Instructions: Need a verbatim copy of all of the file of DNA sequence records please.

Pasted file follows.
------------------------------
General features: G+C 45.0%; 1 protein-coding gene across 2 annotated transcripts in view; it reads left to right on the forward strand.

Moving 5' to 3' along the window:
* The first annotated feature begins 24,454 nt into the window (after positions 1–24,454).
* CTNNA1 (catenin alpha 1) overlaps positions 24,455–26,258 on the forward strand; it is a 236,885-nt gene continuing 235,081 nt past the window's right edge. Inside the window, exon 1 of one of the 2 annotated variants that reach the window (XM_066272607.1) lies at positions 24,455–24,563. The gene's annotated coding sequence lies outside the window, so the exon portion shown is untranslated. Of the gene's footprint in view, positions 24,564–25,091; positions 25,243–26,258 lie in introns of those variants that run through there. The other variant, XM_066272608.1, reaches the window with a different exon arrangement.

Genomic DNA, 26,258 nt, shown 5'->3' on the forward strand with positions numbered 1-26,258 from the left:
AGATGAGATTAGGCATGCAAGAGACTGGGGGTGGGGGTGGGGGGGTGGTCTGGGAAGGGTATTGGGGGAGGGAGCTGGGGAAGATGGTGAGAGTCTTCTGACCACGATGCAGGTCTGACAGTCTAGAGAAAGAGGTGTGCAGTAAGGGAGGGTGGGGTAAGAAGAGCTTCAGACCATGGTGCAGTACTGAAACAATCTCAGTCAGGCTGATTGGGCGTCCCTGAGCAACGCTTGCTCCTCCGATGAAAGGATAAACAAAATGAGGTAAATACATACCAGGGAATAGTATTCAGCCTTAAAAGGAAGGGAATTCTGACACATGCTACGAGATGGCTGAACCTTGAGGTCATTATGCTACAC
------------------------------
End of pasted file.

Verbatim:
General features: G+C 45.0%; 1 protein-coding gene across 2 annotated transcripts in view; it reads left to right on the forward strand.

Moving 5' to 3' along the window:
* The first annotated feature begins 24,454 nt into the window (after positions 1–24,454).
* CTNNA1 (catenin alpha 1) overlaps positions 24,455–26,258 on the forward strand; it is a 236,885-nt gene continuing 235,081 nt past the window's right edge. Inside the window, exon 1 of one of the 2 annotated variants that reach the window (XM_066272607.1) lies at positions 24,455–24,563. The gene's annotated coding sequence lies outside the window, so the exon portion shown is untranslated. Of the gene's footprint in view, positions 24,564–25,091; positions 25,243–26,258 lie in introns of those variants that run through there. The other variant, XM_066272608.1, reaches the window with a different exon arrangement.

Genomic DNA, 26,258 nt, shown 5'->3' on the forward strand with positions numbered 1-26,258 from the left:
AGATGAGATTAGGCATGCAAGAGACTGGGGGTGGGGGTGGGGGGGTGGTCTGGGAAGGGTATTGGGGGAGGGAGCTGGGGAAGATGGTGAGAGTCTTCTGACCACGATGCAGGTCTGACAGTCTAGAGAAAGAGGTGTGCAGTAAGGGAGGGTGGGGTAAGAAGAGCTTCAGACCATGGTGCAGTACTGAAACAATCTCAGTCAGGCTGATTGGGCGTCCCTGAGCAACGCTTGCTCCTCCGATGAAAGGATAAACAAAATGAGGTAAATACATACCAGGGAATAGTATTCAGCCTTAAAAGGAAGGGAATTCTGACACATGCTACGAGATGGCTGAACCTTGAGGTCATTATGCTACAC